As New York Giants fans, we love Kevin Boss. In fact, I think being a Boss-maniac is part of the Big Blue View by-laws. At least as of today it is, anyway.
What we are really waiting for is the Bossman to make the leap from productive 40-50 catch tight end to upper echelon 70-90 catch tight end. Or, rather, for the Giants to use him that way.
What we are not looking for is to have the Giants bring in competition or -- gasp! -- a replacement for No. 89. Still, the draft is looming, there are Daily NFL Draft Prospect Profiles that still need to be written and one of the interesting players we have not yet talked about is Arizona tight end Rob Gronkowski.
Gronkowski is a 6-foot-6, 260-pound all-around tight end who declared for the draft after his junior season. He is considered by some the most talented tight end in the draft -- except for one small detail. He missed all of 2009 with a back injury, and there are questions about his long-term health.
Let's take a closer look.
Rob Gronkowski Scouting Reports
From Draft Countdown.
Terrific natural athleticism ... Soft, reliable hands ... Superb body control and ball skills ... Good route runner who knows how to get open ... Able to get off the line and beat the jam ... Runs hard after the catch and will break tackles ... Flashes some strength and power ... Excellent blocker both in-line and in space ... Health / Durability are major concerns ... Not very explosive ... Average game speed, acceleration and quickness ... Doesn't get a lot of separation ... Won't be much of a vertical weapon.
Missed the entire 2009 season after undergoing surgery last September to repair a herniated lumbar disk and nerve damage in his back ... Burst onto the scene as a true freshman and has been considered to be the top tight end prospect in his class for quite some time ... Nice all-around player who earns high marks as a pass catcher and blocker ... A legitimate first round talent but stock is clouded by the back injury, an ailment that can linger and have long- term ramifications ... Profiles as a starter assuming he can stay healthy.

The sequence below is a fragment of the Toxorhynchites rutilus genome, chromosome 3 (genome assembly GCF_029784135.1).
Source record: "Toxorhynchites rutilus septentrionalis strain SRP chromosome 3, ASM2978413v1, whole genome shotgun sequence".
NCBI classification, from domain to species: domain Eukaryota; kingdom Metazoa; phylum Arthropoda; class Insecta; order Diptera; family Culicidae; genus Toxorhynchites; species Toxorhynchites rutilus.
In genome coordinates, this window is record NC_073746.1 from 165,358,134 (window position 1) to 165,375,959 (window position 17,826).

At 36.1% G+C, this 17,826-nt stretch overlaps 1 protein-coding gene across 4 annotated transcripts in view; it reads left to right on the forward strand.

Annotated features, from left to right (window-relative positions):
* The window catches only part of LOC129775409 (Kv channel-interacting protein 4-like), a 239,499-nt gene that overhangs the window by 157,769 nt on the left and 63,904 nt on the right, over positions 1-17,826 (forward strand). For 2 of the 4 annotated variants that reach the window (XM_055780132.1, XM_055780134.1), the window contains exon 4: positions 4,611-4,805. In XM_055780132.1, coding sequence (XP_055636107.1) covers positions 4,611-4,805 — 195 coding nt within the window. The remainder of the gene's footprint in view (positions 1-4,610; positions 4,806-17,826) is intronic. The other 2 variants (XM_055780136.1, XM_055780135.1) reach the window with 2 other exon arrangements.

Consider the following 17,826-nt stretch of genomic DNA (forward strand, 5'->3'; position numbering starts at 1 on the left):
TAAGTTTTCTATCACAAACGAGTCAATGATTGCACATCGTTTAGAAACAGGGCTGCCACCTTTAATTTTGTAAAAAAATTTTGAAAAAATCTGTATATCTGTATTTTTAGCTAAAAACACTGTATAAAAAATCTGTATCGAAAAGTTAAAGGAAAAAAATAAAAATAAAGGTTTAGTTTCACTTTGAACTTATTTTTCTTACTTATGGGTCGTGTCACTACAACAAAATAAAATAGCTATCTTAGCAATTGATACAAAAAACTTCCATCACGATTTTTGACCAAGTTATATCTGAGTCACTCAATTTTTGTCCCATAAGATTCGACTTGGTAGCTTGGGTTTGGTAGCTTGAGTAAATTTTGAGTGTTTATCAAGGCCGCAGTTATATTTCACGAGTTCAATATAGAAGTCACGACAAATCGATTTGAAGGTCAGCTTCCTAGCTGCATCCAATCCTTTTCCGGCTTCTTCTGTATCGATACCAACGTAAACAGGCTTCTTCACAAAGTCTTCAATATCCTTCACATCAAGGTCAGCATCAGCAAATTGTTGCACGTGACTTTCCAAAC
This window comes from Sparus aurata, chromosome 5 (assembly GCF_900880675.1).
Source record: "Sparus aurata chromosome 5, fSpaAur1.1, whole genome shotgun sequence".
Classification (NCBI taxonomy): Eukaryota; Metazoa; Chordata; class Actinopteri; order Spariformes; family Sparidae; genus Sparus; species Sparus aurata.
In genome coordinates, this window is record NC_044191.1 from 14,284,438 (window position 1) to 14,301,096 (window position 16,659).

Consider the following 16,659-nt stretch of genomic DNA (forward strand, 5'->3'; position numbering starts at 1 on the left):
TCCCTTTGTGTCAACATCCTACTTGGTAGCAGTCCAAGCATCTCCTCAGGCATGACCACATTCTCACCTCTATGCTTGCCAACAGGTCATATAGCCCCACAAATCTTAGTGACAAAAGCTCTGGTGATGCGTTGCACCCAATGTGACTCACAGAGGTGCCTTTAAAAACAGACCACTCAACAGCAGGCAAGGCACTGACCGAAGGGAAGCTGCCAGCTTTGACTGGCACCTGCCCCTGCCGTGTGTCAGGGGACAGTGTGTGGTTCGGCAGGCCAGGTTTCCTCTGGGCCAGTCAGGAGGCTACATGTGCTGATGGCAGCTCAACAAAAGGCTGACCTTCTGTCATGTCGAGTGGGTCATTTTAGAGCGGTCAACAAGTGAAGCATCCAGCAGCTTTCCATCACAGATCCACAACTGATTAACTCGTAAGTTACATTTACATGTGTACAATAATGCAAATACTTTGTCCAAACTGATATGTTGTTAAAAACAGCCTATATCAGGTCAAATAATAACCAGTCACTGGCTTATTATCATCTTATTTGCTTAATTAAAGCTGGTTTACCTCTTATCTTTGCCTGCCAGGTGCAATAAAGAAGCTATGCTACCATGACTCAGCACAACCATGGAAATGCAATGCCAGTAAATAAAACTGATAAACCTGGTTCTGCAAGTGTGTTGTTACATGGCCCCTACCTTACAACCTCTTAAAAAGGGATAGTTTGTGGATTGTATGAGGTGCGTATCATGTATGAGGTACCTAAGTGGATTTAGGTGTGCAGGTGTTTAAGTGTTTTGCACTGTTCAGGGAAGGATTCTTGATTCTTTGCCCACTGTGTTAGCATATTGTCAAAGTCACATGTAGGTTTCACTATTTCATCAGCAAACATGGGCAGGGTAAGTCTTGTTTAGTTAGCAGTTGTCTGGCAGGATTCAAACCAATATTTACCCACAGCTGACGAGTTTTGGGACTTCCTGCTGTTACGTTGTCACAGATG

From Mocking The Draft.
Has only played two seasons of college football. A lingering back injury prior to the 2009 season required surgery. Despite missing the season, Gronkowski still opted to enter the draft.
His injury history will be heavily scrutinized and may totally knock him off some teams' boards.
When he's healthy, Gronkowski is an excellent tight end with good all-around skills. He's big and physical at the point of attack, but agile enough to be a sound receiver.
From Walter Football, which makes a very interesting comparison.
Gronkowski is a very well-rounded tight end prospect and will likely come off the board in the second round, but if team doctors have very serious concerns with his back (and some certainly should) then he could really fall in the 2010 NFL Draft. Back issues are probably the worst kind of injury for an athlete and generally these athletes have injury problems throughout their careers. Gronkowski will never be an elite tight end in the NFL, but if he stays healthy he should certainly be a productive contributor and starter.
Player Comparison: Kevin Boss. Boss and Gronkowski have similar frames, athleticism and receiving skills.
Why Gronkowski fits with the Giants
Partially because Travis Beckum is not a traditional tight end, and I'm not sure he ever will actually fit into the Giants more traditional approach to using the tight end. Also because, when healthy he is an excellent receiver and blocker. Adding another weapon for Eli Manning could hardly be considered a bad thing.
Why the Giants should pass
Because the Giants already have Boss and they don't need a carbon-copy. They need to throw KB the ball more. Period. Besides, Gronkowski will come off the board pretty early and his history makes him way too big of a risk for the Giants at a position where his skill-set really doesn't add much to the mix.